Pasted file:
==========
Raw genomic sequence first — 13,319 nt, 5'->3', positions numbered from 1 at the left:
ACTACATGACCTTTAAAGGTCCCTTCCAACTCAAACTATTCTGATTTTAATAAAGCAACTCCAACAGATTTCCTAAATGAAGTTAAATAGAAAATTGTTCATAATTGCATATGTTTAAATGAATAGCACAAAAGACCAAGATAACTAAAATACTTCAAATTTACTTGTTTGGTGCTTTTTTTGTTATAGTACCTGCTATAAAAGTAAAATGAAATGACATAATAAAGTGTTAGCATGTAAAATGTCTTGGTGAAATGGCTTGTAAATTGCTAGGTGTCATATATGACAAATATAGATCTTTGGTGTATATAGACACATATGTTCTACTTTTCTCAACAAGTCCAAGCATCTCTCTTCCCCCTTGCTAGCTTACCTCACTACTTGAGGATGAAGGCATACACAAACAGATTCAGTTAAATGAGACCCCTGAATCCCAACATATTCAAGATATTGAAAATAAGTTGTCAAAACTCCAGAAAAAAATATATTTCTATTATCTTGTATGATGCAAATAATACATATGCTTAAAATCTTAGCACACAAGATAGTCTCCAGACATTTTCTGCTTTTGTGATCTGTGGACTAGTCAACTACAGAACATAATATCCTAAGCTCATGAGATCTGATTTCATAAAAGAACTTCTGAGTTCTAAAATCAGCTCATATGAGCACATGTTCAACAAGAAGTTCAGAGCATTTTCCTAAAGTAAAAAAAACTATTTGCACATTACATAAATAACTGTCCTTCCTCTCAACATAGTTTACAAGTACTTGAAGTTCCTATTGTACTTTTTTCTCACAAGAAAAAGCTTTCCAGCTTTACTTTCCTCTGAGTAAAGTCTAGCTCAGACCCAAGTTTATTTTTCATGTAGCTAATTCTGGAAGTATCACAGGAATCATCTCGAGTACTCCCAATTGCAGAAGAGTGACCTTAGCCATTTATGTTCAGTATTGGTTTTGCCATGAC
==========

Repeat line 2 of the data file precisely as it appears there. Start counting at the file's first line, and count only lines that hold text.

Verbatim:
ACTACATGACCTTTAAAGGTCCCTTCCAACTCAAACTATTCTGATTTTAATAAAGCAACTCCAACAGATTTCCTAAATGAAGTTAAATAGAAAATTGTTCATAATTGCATATGTTTAAATGAATAGCACAAAAGACCAAGATAACTAAAATACTTCAAATTTACTTGTTTGGTGCTTTTTTTGTTATAGTACCTGCTATAAAAGTAAAATGAAATGACATAATAAAGTGTTAGCATGTAAAATGTCTTGGTGAAATGGCTTGTAAATTGCTAGGTGTCATATATGACAAATATAGATCTTTGGTGTATATAGACACATATGTTCTACTTTTCTCAACAAGTCCAAGCATCTCTCTTCCCCCTTGCTAGCTTACCTCACTACTTGAGGATGAAGGCATACACAAACAGATTCAGTTAAATGAGACCCCTGAATCCCAACATATTCAAGATATTGAAAATAAGTTGTCAAAACTCCAGAAAAAAATATATTTCTATTATCTTGTATGATGCAAATAATACATATGCTTAAAATCTTAGCACACAAGATAGTCTCCAGACATTTTCTGCTTTTGTGATCTGTGGACTAGTCAACTACAGAACATAATATCCTAAGCTCATGAGATCTGATTTCATAAAAGAACTTCTGAGTTCTAAAATCAGCTCATATGAGCACATGTTCAACAAGAAGTTCAGAGCATTTTCCTAAAGTAAAAAAAACTATTTGCACATTACATAAATAACTGTCCTTCCTCTCAACATAGTTTACAAGTACTTGAAGTTCCTATTGTACTTTTTTCTCACAAGAAAAAGCTTTCCAGCTTTACTTTCCTCTGAGTAAAGTCTAGCTCAGACCCAAGTTTATTTTTCATGTAGCTAATTCTGGAAGTATCACAGGAATCATCTCGAGTACTCCCAATTGCAGAAGAGTGACCTTAGCCATTTATGTTCAGTATTGGTTTTGCCATGAC